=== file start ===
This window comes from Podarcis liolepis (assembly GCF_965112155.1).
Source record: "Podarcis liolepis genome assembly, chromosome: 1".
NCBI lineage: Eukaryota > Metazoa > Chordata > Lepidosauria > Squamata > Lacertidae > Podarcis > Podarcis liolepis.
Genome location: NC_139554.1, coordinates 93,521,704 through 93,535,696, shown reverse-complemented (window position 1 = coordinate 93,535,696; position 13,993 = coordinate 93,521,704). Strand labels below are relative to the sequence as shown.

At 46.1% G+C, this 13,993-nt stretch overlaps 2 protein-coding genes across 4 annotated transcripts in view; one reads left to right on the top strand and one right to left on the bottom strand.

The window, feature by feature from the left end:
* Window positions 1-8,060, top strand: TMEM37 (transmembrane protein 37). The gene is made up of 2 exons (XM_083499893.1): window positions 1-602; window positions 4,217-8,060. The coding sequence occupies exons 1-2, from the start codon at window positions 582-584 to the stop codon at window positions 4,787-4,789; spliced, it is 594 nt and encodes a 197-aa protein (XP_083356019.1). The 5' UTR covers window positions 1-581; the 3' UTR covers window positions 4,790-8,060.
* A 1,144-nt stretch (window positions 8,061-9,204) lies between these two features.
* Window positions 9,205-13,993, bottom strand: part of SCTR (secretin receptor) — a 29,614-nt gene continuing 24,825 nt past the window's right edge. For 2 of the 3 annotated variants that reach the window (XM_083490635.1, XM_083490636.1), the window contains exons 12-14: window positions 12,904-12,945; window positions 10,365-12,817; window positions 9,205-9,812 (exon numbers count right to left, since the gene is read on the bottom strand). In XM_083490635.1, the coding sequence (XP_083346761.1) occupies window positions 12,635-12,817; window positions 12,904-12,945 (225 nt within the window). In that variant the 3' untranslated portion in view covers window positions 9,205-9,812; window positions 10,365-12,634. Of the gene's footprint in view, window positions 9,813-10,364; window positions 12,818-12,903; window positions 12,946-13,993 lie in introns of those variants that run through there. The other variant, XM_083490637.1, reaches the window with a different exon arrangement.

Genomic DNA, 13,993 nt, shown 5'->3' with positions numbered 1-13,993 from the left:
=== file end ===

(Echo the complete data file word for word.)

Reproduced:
This window comes from Podarcis liolepis (assembly GCF_965112155.1).
Source record: "Podarcis liolepis genome assembly, chromosome: 1".
NCBI lineage: Eukaryota > Metazoa > Chordata > Lepidosauria > Squamata > Lacertidae > Podarcis > Podarcis liolepis.
Genome location: NC_139554.1, coordinates 93,521,704 through 93,535,696, shown reverse-complemented (window position 1 = coordinate 93,535,696; position 13,993 = coordinate 93,521,704). Strand labels below are relative to the sequence as shown.

At 46.1% G+C, this 13,993-nt stretch overlaps 2 protein-coding genes across 4 annotated transcripts in view; one reads left to right on the top strand and one right to left on the bottom strand.

The window, feature by feature from the left end:
* Window positions 1-8,060, top strand: TMEM37 (transmembrane protein 37). The gene is made up of 2 exons (XM_083499893.1): window positions 1-602; window positions 4,217-8,060. The coding sequence occupies exons 1-2, from the start codon at window positions 582-584 to the stop codon at window positions 4,787-4,789; spliced, it is 594 nt and encodes a 197-aa protein (XP_083356019.1). The 5' UTR covers window positions 1-581; the 3' UTR covers window positions 4,790-8,060.
* A 1,144-nt stretch (window positions 8,061-9,204) lies between these two features.
* Window positions 9,205-13,993, bottom strand: part of SCTR (secretin receptor) — a 29,614-nt gene continuing 24,825 nt past the window's right edge. For 2 of the 3 annotated variants that reach the window (XM_083490635.1, XM_083490636.1), the window contains exons 12-14: window positions 12,904-12,945; window positions 10,365-12,817; window positions 9,205-9,812 (exon numbers count right to left, since the gene is read on the bottom strand). In XM_083490635.1, the coding sequence (XP_083346761.1) occupies window positions 12,635-12,817; window positions 12,904-12,945 (225 nt within the window). In that variant the 3' untranslated portion in view covers window positions 9,205-9,812; window positions 10,365-12,634. Of the gene's footprint in view, window positions 9,813-10,364; window positions 12,818-12,903; window positions 12,946-13,993 lie in introns of those variants that run through there. The other variant, XM_083490637.1, reaches the window with a different exon arrangement.

Genomic DNA, 13,993 nt, shown 5'->3' with positions numbered 1-13,993 from the left: